Wookiee Hut Cuisine presents:
The Perfect Birthday Cake: Ice Cream & Cake
After a few trials and errors (and female companionship, ostensibly to help him put the cake together), Hobbie produced the ideal birthday cake: chocolate layers interlayered with vanilla ice cream in lieu of frosting! And to make it more texturally interesting, he crumbled chocolate chip cookies between the layers, too.
Other than being the perfect (albeit slightly childish) birthday cake, what make this so special?
"Memories, Wes! Be happy, you have a lifemate who remembers most of what you've done in your adult life and who genuinely gets on with you. Take this awesome cake doesn't it remind you of our fun times in Hoth??"
Wes smacked Hobbie in the arm, "Dummy, who wants to remember Hoth?"
Hobbie looked hurt. "Gee, it wasn't all battle losses and getting shot out of the sky! We had ice cream every day ... and remember how much we wanted cake instead? So I made you a perfect birthday cake, see? It's ice cream AND cake. Two great things that go together, but more together than ever! I'm such a great guy!"
It suddenly dawned on Wes that he did, in fact, have a lifemate. Not one he wanted to marry, nor even female ... but an excellent friend who'd been with him through good and bad, with whom he could count on growing old with. And who made a semi-nostalgic cake for his birthday which actually did taste good.
Wes punched Hobbie again, this time more softly and almost affectionately. "You DO care about me, doncha ... Aww, ya big lug ..."
Heat the oven to 350°F / 175°C. Grease and flour two 8-inch / 20-cm round cake tins.
Using a mixer, beat together the cake mix, eggs, oil, water, and vanilla extract. Beat for 2 minutes on medium or high speed, scraping down the sides of the bowl occasionally to make sure the batter is all uniformly mixed together.
Pour the cake eaually into the two tins. Or try to ... don't worry if you end up with more in one than than the other. Adjustments to the number of layers can be made later, on assembly.
Place the pans in the oven and cook for 20 to 30 minutes, or until a toothpick or skewer inserted in the center of the cake comes out clean. Remove from the oven and allow to cool in the pans for about 15 minutes. Then invert the cake onto racks and let cool to room temperature. At this point, you can wrap the cakes tightly in plastic wrap and refrigerate or freeze.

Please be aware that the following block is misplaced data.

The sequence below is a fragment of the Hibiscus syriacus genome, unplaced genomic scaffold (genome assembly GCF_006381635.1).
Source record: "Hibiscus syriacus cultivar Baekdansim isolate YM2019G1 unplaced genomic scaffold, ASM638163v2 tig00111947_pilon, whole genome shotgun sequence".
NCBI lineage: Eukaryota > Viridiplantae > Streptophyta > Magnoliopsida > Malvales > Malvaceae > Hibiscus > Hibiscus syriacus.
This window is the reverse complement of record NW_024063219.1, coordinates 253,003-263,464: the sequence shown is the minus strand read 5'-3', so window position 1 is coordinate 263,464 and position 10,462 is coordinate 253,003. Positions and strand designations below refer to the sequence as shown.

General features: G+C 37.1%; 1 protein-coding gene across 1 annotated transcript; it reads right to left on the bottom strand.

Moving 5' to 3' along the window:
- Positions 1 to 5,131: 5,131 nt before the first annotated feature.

Using the same-sized tins you baked the cake in, line the cake liberally with plastic wrap. Depending on how many laters you will have, you need to prepare one less ice cream layer. So if you plan to have a four-layer cake, you need three layers of ice cream, so you'd divide the ice cream between three cake pans.
If you ended up putting more batter in one tin than another, or one of the cakes simply didn't rise as high as the other, you can opt for a three layer cake instead, which means you need to prepare two ice cream layers. Or, if you just don't want to deal with cutting cake horizontally, you can make a two-layer cake, which means one big, fat ice cream layer. (This is more like a ornate ice cream sandwich, which could be way awesome ...)
Flatten the ice cream layers as best you can, packing them tightly into the corners so there are no air pockets. Scatter all but 1 cup of the crumbled cookies evenly over the layers of ice cream. Wrap tightly with plastic wrap and place back in the freezer overnight to harden into brick-like solidness.
Be prepared to work quickly, and don't let people distract you, or your ice cream will melt and you'll end up with ice cream soup with choc bits in it, and probably a big mess.
Place the bottom layer of cake onto the serving platter. Unwrap the first ice cream layer and place it down onto the cake, and peel off the plastic wrap (this means the cookie-encrusted side is on the bottom, facing the cake below it). Place the second layer of cake on top of the first ice cream layer, then put another layer of ice cream on top of that. Repeat, and end with a layer of cake.
Cover the layer cake quickly with the Cool Whip. Scatter the remaining cookie crumbles over the top of the cake. Wrap it loosely with plastic wrap, and place in the freezer to harden up. Leave it there till 30 minutes before serving; take the cake out, unwrap it, and let it stand at room temperature until you're ready to serve. If it's warmer than you'd like where the cake will be sitting, you can leave it in the refrigerator for that time instead.
This cake does cut very well as long as the ice cream is frozen, but use a big slicing knife and a cake server to help you transport the tall, thin pieces of cake to a plate. (If the cake is too cold, you can dip the knife in hot water before cutting each slice.) If you touch it with your fingers, it will melt there and leave unseemly looking divots.
Serves 12 to 16.
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